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Greg Ip asks an interesting question

Summary:
David Beckworth linked to this tweet by Greg Ip: 1/ Random thought: maybe we could defeat lowflation by returning to the gold standard – at ,000 per ounce. There are some follow-up tweets. In the late 1990s, I wrote a long paper discussing FDR’s gold buying program, which was an attempt to create inflation by targeting gold at ever-higher prices.  (It’s a chapter in my Midas Paradox book.)  It turns out that this is a very interesting and very confusing issue.  But hey, it’s monetary policy, what else do you expect? The simple answer to Greg’s question is “yes”, for the same reason that Japan could defeat lowflation by pegging the yen at 210 to the dollar, instead of the current 105/$. To simplify things, let’s start with the “small country assumption”.  Lets say the Swiss

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David Beckworth linked to this tweet by Greg Ip:

1/ Random thought: maybe we could defeat lowflation by returning to the gold standard – at $3,000 per ounce.

There are some follow-up tweets. In the late 1990s, I wrote a long paper discussing FDR’s gold buying program, which was an attempt to create inflation by targeting gold at ever-higher prices.  (It’s a chapter in my Midas Paradox book.)  It turns out that this is a very interesting and very confusing issue.  But hey, it’s monetary policy, what else do you expect?

The simple answer to Greg’s question is “yes”, for the same reason that Japan could defeat lowflation by pegging the yen at 210 to the dollar, instead of the current 105/$.

To simplify things, let’s start with the “small country assumption”.  Lets say the Swiss saw this Greg Ip tweet, and were thinking about whether it could help them to achieve higher inflation.  From the Swiss perspective, it would be clear that this policy is basically equivalent to cutting the foreign exchange value of the SF in half, say from roughly one US dollar to roughly 50 cents.  Yes, that would create lots of Swiss inflation, no doubt about that.

[Here I am assuming that gold is currently $1500/oz., and that the Swiss action doesn’t impact the dollar price of gold—i.e. the small country assumption.  That’s why it’s effectively the same as currency depreciation

Could the Swiss successfully depreciate the SF?  Sure, if they offer to sell unlimited SF at the new target exchange rate, then that will become the new effective market exchange rate.  Are they willing to buy enough assets to make this new exchange rate stick?  This is the hard question.  It’s not even clear they’d have to buy any assets, as people might sell SF out of fear of imminent Swiss hyperinflation.

Obviously in the real world the Swiss would not want to depreciate the franc so sharply.  In that case they might have to buy a lot of assets to depreciate the franc.  And that might lead to worries about central bank balance sheet risk.  Now we are back to the longstanding debate about QE.  Not so much “does QE work”—a meaningless question—rather how much do you have to buy in order to assure that QE works?  As long time readers know, I don’t accept the standard view that more expansionary policy regimes require more QE.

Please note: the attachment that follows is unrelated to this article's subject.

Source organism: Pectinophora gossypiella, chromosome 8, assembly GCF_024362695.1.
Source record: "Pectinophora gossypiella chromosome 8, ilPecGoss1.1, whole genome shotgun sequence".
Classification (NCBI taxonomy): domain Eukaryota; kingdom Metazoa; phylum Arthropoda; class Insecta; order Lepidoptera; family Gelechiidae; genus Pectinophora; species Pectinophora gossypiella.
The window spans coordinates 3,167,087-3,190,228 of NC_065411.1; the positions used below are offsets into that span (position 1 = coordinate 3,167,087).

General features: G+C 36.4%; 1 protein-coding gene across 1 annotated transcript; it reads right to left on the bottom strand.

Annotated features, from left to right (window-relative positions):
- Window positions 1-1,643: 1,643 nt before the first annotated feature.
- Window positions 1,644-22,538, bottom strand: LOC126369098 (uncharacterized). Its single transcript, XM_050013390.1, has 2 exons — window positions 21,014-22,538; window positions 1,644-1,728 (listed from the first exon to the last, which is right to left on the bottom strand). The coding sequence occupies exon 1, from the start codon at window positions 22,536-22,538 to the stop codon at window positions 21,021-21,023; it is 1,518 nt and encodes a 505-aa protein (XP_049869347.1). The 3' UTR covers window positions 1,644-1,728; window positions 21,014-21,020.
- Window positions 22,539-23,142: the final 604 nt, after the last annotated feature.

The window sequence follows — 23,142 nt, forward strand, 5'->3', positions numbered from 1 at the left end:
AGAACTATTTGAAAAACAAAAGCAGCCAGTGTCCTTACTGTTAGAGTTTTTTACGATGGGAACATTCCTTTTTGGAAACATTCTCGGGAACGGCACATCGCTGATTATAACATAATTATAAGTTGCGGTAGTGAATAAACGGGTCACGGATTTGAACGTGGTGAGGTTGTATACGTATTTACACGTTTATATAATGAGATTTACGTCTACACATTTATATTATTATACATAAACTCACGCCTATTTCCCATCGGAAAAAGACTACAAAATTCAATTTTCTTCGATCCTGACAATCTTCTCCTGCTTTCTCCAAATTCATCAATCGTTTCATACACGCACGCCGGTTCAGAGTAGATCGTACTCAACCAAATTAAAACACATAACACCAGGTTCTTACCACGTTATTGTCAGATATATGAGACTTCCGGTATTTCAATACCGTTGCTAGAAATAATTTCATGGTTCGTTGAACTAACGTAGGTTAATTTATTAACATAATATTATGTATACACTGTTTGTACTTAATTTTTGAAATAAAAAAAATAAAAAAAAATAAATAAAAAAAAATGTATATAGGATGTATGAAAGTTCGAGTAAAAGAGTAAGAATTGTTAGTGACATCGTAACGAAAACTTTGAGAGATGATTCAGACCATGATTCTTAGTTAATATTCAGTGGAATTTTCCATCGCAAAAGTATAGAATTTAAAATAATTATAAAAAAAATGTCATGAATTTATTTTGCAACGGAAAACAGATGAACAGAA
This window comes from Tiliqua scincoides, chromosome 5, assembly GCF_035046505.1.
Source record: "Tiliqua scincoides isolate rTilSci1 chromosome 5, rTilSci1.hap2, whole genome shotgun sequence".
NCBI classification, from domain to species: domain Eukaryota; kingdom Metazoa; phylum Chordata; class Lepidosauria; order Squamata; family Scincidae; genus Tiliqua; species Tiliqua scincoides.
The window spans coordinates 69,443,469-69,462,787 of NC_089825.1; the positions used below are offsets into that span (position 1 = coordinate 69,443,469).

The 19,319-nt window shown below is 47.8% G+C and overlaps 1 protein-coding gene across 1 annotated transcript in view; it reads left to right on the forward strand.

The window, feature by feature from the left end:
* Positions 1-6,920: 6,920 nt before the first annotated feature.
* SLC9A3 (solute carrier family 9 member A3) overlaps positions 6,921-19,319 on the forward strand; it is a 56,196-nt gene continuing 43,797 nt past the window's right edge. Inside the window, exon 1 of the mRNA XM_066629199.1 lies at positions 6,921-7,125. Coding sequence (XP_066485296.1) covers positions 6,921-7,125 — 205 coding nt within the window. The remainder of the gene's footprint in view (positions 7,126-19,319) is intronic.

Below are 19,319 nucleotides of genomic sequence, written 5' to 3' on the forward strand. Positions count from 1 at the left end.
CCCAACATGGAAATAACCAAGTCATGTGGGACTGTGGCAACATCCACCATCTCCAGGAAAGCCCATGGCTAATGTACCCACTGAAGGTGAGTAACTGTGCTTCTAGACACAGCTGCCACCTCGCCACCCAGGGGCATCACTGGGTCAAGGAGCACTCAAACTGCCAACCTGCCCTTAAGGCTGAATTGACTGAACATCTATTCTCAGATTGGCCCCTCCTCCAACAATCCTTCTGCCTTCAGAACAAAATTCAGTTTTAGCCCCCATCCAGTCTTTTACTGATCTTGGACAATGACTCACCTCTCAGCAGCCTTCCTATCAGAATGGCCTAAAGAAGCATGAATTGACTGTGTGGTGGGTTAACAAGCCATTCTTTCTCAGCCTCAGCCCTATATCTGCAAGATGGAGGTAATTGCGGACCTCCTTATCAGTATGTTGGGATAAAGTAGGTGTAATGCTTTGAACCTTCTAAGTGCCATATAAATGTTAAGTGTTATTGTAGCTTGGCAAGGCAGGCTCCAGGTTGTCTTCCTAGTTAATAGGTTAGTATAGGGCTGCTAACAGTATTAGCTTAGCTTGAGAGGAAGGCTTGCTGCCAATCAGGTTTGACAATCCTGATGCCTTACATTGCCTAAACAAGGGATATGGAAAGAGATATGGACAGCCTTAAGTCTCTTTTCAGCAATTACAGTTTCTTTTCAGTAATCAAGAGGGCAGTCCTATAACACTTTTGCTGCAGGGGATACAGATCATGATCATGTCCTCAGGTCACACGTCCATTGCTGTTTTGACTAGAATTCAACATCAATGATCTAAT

The basic point is that pegging gold at $3000 will work, but the things you might need to do to make the peg stick could very well work even without bringing gold into the equation.  You could simply do all the QE without buying any gold.

If you were serious about doing something like this, wouldn’t it make more sense to peg the price of CPI futures contracts, not gold?  After all, we have a pretty good idea as to what sort of CPI futures price is likely to lead to roughly 2% inflation, but we have absolutely no idea as to what sort of gold price is likely to lead to 2% inflation.

If we go beyond the small country assumption, things get more complicated.  The US is so big that an attempt to peg gold prices at $3000/oz. could lead to a sizable increase in the global demand for gold.  In that case, the inflationary impact would be smaller than in the Swiss case, as the real value (i.e. purchasing power) of gold would rise.  Even so, it would still “work” in the sense or raising the price level, just a bit less dramatically.

These are not good policy ideas, but they actually are quite useful thought experiments.  They allow us to better understand the real issues at stake here.

PS.  If we were to return to the gold standard, presumably it would involve a gold price peg that increased by 2%/year.  That would give us the 2% long run trend inflation we seem to want, not the 0% long run trend under a true gold standard.


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Scott Sumner
Scott B. Sumner is Research Fellow at the Independent Institute, the Director of the Program on Monetary Policy at the Mercatus Center at George Mason University and an economist who teaches at Bentley University in Waltham, Massachusetts. His economics blog, The Money Illusion, popularized the idea of nominal GDP targeting, which says that the Fed should target nominal GDP—i.e., real GDP growth plus the rate of inflation—to better "induce the correct level of business investment".

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